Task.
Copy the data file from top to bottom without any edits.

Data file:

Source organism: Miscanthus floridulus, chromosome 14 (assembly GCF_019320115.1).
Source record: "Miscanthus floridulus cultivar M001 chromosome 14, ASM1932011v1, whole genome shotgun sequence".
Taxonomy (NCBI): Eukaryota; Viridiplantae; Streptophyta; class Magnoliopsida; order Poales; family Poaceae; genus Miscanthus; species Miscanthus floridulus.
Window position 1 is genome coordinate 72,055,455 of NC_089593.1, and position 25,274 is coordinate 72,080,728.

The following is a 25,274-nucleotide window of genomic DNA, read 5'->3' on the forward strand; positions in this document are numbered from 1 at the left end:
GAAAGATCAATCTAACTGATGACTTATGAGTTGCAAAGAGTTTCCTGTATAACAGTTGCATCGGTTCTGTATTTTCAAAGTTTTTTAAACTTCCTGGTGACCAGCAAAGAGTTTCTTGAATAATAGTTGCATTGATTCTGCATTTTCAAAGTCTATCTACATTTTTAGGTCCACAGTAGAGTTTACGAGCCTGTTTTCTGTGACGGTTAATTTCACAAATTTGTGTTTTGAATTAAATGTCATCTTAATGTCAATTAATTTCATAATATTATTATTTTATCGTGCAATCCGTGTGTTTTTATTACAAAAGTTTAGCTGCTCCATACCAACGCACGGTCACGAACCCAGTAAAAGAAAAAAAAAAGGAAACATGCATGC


Source organism: Miscanthus floridulus, chromosome 14 (assembly GCF_019320115.1).
Source record: "Miscanthus floridulus cultivar M001 chromosome 14, ASM1932011v1, whole genome shotgun sequence".
Taxonomy (NCBI): Eukaryota; Viridiplantae; Streptophyta; class Magnoliopsida; order Poales; family Poaceae; genus Miscanthus; species Miscanthus floridulus.
Window position 1 is genome coordinate 72,055,455 of NC_089593.1, and position 25,274 is coordinate 72,080,728.

The following is a 25,274-nucleotide window of genomic DNA, read 5'->3' on the forward strand; positions in this document are numbered from 1 at the left end:
GAAAGATCAATCTAACTGATGACTTATGAGTTGCAAAGAGTTTCCTGTATAACAGTTGCATCGGTTCTGTATTTTCAAAGTTTTTTAAACTTCCTGGTGACCAGCAAAGAGTTTCTTGAATAATAGTTGCATTGATTCTGCATTTTCAAAGTCTATCTACATTTTTAGGTCCACAGTAGAGTTTACGAGCCTGTTTTCTGTGACGGTTAATTTCACAAATTTGTGTTTTGAATTAAATGTCATCTTAATGTCAATTAATTTCATAATATTATTATTTTATCGTGCAATCCGTGTGTTTTTATTACAAAAGTTTAGCTGCTCCATACCAACGCACGGTCACGAACCCAGTAAAAGAAAAAAAAAAGGAAACATGCATGC